A senior Egyptian general admits that "virginity checks" were performed on women arrested at a demonstration this spring, the first such admission after previous denials by military authorities.Did you get that last bit? Mind-blowing isn't it?
The general said the virginity checks were done so that the women wouldn't later claim they had been raped by Egyptian authorities.
"We didn't want them to say we had sexually assaulted or raped them, so we wanted to prove that they weren't virgins in the first place," the general said. "None of them were (virgins)."
Or maybe not.
Cuz really, how is this different from our cultural beliefs about rape, and who can be raped, and under what conditions? Why else do we spend so much time investigating the sexual habits of women who claim they were raped? I mean, if she would voluntarily sleep with Joe on Tuesday, then can we believe her claim that she didn't consent to sex with Bob on Wednesday? If she was seen dancing with or leaving the bar with a man on one occasion, then doesn't that mean she gave blanket consent to all men in all bars on all occasions for any sexual activity they might wish to engage in with her?
Of course, if asked these questions point-blank we'll claim that we don't believe that. But look around at the reporting on - and discussions that follow - rape cases, and you'll see that we pretty much do believe these things. So maybe our attitudes are a little less extreme than the ones being voiced by this Egyptian general, and for sure most people would never actually say out loud the things they think about women who "get themselves raped." But the attitudes are still there, and a person can't live within a culture without being aware of these unspoken beliefs.
Which is another factor in our fascination with/horror about the Elizabeth Smart story. I mean, there she was, modestly dressed, not drinking alcohol, not walking down a dark alley, being a virgin, in her parents' home. And she got raped. How could that happen? Don't you have to do something to entice men to rape you? It contradicts everything we "know" about rape.
In other, sort of related news...
If you read the rest of the article at CNN, you'll also find that the prison sentences most of these protesters had received have now been revoked, because some of the detainees had university degrees. Not because they had good reason to protest or they were just being used as an example or because maybe they really were guilty of some crime but now there's a lot of international pressure on Egypt to mind its human rights bidness. No. It's because they had university degrees so they should be given an extra chance.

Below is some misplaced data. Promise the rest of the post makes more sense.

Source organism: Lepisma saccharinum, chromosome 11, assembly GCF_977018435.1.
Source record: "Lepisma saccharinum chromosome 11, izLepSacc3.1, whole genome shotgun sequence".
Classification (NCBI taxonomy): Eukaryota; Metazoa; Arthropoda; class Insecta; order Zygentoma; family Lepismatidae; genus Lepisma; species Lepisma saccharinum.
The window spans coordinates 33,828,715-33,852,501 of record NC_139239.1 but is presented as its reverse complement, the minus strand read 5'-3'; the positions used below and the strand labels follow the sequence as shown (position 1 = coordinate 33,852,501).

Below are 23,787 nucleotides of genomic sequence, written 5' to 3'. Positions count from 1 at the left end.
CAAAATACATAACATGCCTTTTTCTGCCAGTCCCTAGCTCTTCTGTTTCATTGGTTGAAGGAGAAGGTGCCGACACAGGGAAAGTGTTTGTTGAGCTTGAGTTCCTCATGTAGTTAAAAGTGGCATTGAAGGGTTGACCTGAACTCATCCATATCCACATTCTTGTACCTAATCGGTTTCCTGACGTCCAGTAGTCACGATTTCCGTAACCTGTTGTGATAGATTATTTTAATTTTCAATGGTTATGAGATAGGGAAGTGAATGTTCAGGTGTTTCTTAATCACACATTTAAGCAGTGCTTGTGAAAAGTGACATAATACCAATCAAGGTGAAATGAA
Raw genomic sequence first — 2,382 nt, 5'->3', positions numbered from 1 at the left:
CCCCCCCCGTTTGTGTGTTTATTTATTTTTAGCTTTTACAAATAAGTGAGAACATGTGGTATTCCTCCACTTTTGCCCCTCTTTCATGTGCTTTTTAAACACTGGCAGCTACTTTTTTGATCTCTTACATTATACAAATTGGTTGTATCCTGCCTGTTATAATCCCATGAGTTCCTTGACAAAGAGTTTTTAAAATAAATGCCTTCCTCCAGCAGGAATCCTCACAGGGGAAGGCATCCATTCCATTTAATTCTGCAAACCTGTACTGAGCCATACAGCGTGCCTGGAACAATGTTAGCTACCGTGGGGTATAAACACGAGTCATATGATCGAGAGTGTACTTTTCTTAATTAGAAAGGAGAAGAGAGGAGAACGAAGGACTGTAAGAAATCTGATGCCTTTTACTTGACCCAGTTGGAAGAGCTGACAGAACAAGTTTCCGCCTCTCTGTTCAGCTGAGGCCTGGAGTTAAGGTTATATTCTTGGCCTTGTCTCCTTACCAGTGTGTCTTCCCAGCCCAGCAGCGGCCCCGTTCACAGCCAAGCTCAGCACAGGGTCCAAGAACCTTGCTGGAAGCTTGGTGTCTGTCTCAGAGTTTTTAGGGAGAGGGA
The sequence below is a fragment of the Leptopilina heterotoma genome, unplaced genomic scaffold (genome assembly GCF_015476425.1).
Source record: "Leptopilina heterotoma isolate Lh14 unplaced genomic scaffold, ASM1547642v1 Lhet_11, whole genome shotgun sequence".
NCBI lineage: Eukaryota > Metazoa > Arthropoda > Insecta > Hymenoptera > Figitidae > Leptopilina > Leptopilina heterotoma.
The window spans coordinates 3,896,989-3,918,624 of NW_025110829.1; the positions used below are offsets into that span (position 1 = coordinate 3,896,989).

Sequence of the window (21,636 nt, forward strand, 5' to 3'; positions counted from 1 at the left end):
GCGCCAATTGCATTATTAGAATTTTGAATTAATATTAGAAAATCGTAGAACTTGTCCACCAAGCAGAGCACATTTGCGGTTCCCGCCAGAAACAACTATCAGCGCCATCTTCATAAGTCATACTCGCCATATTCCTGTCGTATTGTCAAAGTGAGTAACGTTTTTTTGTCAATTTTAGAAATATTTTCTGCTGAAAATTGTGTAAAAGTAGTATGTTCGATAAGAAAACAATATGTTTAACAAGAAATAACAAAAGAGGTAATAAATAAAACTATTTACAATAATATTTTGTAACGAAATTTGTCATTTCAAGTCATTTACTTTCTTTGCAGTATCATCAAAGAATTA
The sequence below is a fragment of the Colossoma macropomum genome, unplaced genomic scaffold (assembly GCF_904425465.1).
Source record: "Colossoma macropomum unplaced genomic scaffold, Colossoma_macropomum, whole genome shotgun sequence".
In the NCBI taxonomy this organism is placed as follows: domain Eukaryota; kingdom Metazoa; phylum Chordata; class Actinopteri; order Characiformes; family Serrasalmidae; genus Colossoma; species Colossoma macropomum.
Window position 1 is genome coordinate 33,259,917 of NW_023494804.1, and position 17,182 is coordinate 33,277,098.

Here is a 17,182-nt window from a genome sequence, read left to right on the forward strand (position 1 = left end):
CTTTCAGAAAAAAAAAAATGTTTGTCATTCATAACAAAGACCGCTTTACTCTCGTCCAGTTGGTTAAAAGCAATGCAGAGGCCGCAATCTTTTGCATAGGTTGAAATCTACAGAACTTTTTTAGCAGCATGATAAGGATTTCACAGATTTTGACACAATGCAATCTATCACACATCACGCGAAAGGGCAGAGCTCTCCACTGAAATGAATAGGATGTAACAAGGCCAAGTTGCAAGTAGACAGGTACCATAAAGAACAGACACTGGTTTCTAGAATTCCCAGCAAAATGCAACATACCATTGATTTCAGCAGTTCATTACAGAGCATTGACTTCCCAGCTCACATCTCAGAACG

In America we're not classist, so we would never admit that the justice system went easy on a defendant because s/he was educated or wealthy or had good connections. We'd never say it. Right out loud like that. That would be embarrassing. But again, what's the difference, really?
It's almost refreshing that this guy will say this stuff right out loud. It's honest in a way that we're not. And when you're willing or able to articulate your cultural beliefs and attitudes like that - you make this stuff explicit - then the mind has a chance to critically engage with it.
For instance, if I said to you "if you drink x brand of beer, then hot chicks will love you. They'll come out of fucking nowhere and rub their bodies all over you as soon as you crack that can/bottle open," you would find that laughable. Or if I said to you "women are the only ones who are competent enough to do housework, and anyway, cleaning the house makes them deliriously happy," no doubt you would argue with me.* And yet, you've had these messages communicated to you over and over and over again, and you've probably never really thought about it. But no doubt you've internalized it.
If you took an implicit association test, you'd be much faster at connecting female names (or pictures of women) with cleaning products than male names or pictures of men. You'd be much faster at connecting certain beer brands with adjectives that suggest sexual appeal than those brands that don't use the hot-girls-will-love-you advertising formula. No matter what you would explicitly say you believed about these things, somewhere in your head, these implicit beliefs have been safely planted and reinforced over and over and over again. The implicit association test tells us that, at some level, you got the message. You learned what the advertiser wanted you to learn. You absorbed the implicit belief without ever actually engaging intellectually with it.
So in a way, although the things this Egyptian dude will say right out loud are sort of shocking to me, I appreciate the fact that he'll say them. We can engage with a belief that's explicitly stated, and discuss what's right or wrong about it. But beliefs and attitudes that are implicitly held and communicated are much more insidious and hard to address. And that's why articulating the implicit beliefs behind media reporting and advertising and the discussions we have around issues like this is so damn important. Even if it makes you the stick in the mud or the oh-rape-jokes-are-funny-to-you? buzzkill or the uptight fat lesbian feminist in the room.
*In the latest estimates I've seen, the average American child will see over 600 images of women vacuuming before the age of 4, while they will see few or no images of men vacuuming. And although this wasn't included in the research, I'd bet a lot of those women were smiling, or at least acting content and happy.